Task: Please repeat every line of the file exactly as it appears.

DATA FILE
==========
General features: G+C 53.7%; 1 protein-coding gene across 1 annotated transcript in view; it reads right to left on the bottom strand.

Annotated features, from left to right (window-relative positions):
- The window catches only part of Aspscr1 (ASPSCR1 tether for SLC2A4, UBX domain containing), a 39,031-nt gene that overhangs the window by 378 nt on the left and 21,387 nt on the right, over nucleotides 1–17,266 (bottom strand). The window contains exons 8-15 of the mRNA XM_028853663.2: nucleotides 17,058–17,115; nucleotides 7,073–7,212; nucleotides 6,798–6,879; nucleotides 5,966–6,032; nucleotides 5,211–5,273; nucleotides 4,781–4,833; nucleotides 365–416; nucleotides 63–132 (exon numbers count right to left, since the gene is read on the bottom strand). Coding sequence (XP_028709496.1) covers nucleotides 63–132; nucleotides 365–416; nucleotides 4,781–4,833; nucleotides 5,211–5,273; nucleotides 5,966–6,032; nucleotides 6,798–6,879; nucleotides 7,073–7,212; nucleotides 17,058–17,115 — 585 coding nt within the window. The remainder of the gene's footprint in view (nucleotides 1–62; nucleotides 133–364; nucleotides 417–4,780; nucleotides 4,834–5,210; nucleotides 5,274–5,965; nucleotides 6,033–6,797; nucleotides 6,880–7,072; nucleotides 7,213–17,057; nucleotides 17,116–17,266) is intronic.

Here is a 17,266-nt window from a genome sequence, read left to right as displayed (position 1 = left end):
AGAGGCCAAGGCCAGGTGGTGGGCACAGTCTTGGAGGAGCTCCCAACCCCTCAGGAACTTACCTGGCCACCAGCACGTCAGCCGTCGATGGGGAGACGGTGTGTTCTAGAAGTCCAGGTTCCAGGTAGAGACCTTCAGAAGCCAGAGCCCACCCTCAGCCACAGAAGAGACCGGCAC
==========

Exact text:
General features: G+C 53.7%; 1 protein-coding gene across 1 annotated transcript in view; it reads right to left on the bottom strand.

Annotated features, from left to right (window-relative positions):
- The window catches only part of Aspscr1 (ASPSCR1 tether for SLC2A4, UBX domain containing), a 39,031-nt gene that overhangs the window by 378 nt on the left and 21,387 nt on the right, over nucleotides 1–17,266 (bottom strand). The window contains exons 8-15 of the mRNA XM_028853663.2: nucleotides 17,058–17,115; nucleotides 7,073–7,212; nucleotides 6,798–6,879; nucleotides 5,966–6,032; nucleotides 5,211–5,273; nucleotides 4,781–4,833; nucleotides 365–416; nucleotides 63–132 (exon numbers count right to left, since the gene is read on the bottom strand). Coding sequence (XP_028709496.1) covers nucleotides 63–132; nucleotides 365–416; nucleotides 4,781–4,833; nucleotides 5,211–5,273; nucleotides 5,966–6,032; nucleotides 6,798–6,879; nucleotides 7,073–7,212; nucleotides 17,058–17,115 — 585 coding nt within the window. The remainder of the gene's footprint in view (nucleotides 1–62; nucleotides 133–364; nucleotides 417–4,780; nucleotides 4,834–5,210; nucleotides 5,274–5,965; nucleotides 6,033–6,797; nucleotides 6,880–7,072; nucleotides 7,213–17,057; nucleotides 17,116–17,266) is intronic.

Here is a 17,266-nt window from a genome sequence, read left to right as displayed (position 1 = left end):
AGAGGCCAAGGCCAGGTGGTGGGCACAGTCTTGGAGGAGCTCCCAACCCCTCAGGAACTTACCTGGCCACCAGCACGTCAGCCGTCGATGGGGAGACGGTGTGTTCTAGAAGTCCAGGTTCCAGGTAGAGACCTTCAGAAGCCAGAGCCCACCCTCAGCCACAGAAGAGACCGGCAC